Drug: Acetaminophen Pseudoephedrine

Acetaminophen is a pain reliever and a fever reducer.Pseudoephedrine is a decongestant that shrinks blood vessels in the nasal passages. Dilated blood vessels can cause nasal congestion (stuffy nose).Acetaminophen and pseudoephedrine is a combination medicine used to treat headache, fever, body aches, stuffy nose, and sinus congestion caused by allergies, the common cold, or the flu.Acetaminophen and pseudoephedrine may also be used for purposes not listed in this medication guide.Ask a doctor before taking medicine that contains acetaminophen if you have ever had liver disease, or if you drink more than 3 alcoholic beverages per day. You should not use this medicine if you have untreated or uncontrolled diseases such as glaucoma, asthma or COPD, high blood pressure, heart disease, coronary artery disease, or overactive thyroid.Avoid drinking alcohol. It may increase your risk of liver damage while taking acetaminophen.Do not use cold medicine if you have taken an MAO inhibitor in the past 14 days. A dangerous drug interaction could occur. MAO inhibitors include furazolidone, isocarboxazid, linezolid, phenelzine, rasagiline, selegiline, and tranylcypromine.In rare cases, acetaminophen may cause a severe skin reaction. Stop taking this medicine and call your doctor right away if you have skin redness or a rash that spreads and causes blistering and peeling. Ask a doctor or pharmacist before using any other cold, allergy, pain, or sleep medication. Acetaminophen (sometimes abbreviated as APAP) is contained in many combination medicines. Taking certain products together can cause you to get too much acetaminophen which can lead to a fatal overdose. Check the label to see if a medicine contains acetaminophen or APAP.Ask a doctor before taking medicine that contains acetaminophen if you have ever had liver disease, or if you drink more than 3 alcoholic beverages per day. You should not use this medicine if you are allergic to acetaminophen (Tylenol) or pseudoephedrine, or if you have untreated or uncontrolled diseases such as glaucoma, asthma or COPD, high blood pressure, heart disease, coronary artery disease, or overactive thyroid.Do not use cough or cold medicine if you have taken an MAO inhibitor in the past 14 days. A dangerous drug interaction could occur. MAO inhibitors include furazolidone, isocarboxazid, linezolid, phenelzine, rasagiline, selegiline, and tranylcypromine.Ask a doctor or pharmacist if it is safe for you to take acetaminophen and pseudoephedrine if you have:liver disease, cirrhosis, or a history of alcoholism;diabetes;epilepsy or other seizure disorder;pheochromocytoma (an adrenal gland tumor); orenlarged prostate or urination problems.It is not known whether acetaminophen and pseudoephedrine will harm an unborn baby. Do not use cough or cold medicine without a doctor's advice if you are pregnant.Acetaminophen and pseudoephedrine may pass into breast milk and may harm a nursing baby. Decongestants may also slow breast milk production. Do not use cough or cold medicine without a doctor's advice if you are pregnant.Always ask a doctor before giving a cough or cold medicine to a child. Death can occur from the misuse of cough and cold medicines in very young children.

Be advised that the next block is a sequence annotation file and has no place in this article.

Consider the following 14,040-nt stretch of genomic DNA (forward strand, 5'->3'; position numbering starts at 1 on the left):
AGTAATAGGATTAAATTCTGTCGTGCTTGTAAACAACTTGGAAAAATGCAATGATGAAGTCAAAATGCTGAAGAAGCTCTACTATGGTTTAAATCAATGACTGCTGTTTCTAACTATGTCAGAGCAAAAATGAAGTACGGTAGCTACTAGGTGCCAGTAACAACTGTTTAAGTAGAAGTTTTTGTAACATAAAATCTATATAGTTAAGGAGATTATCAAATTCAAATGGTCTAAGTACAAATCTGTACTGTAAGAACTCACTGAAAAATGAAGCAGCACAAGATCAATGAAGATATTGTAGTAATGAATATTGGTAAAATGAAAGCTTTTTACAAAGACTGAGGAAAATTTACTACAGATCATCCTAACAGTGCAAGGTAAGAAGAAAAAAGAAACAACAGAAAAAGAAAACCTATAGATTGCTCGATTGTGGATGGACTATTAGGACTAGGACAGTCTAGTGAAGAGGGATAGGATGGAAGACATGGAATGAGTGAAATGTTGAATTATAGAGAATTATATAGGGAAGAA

Source: http://www.everydayhealth.com

Acetaminophen-Pseudoephedrine Side EffectsGet emergency medical help if you have any of these signs of an allergic reaction: hives; difficult breathing; swelling of your face, lips, tongue, or throat.In rare cases, acetaminophen may cause a severe skin reaction that can be fatal. This could occur even if you have taken acetaminophen in the past and had no reaction. Stop taking this medicine and call your doctor right away if you have skin redness or a rash that spreads and causes blistering and peeling. If you have this type of reaction, you should never again take any medicine that contains acetaminophen.Stop using the medicine and call your doctor at once if you have:fast, slow, or uneven heart rate;confusion, hallucinations;tremor, seizure (convulsions);little or no urinating;nausea, upper stomach pain, itching, loss of appetite, dark urine, clay-colored stools, jaundice (yellowing of the skin or eyes); ordangerously high blood pressure (severe headache, blurred vision, buzzing in your ears, anxiety, confusion, chest pain, shortness of breath, seizure).Common side effects may include:dizziness, weakness;mild headache;mild nausea, diarrhea, upset stomach;runny nose;feeling nervous, restless, or anxious; orsleep problems (insomnia).This is not a complete list of side effects and others may occur. Call your doctor for medical advice about side effects. You may report side effects to FDA at 1-800-FDA-1088.

Source: http://www.everydayhealth.com

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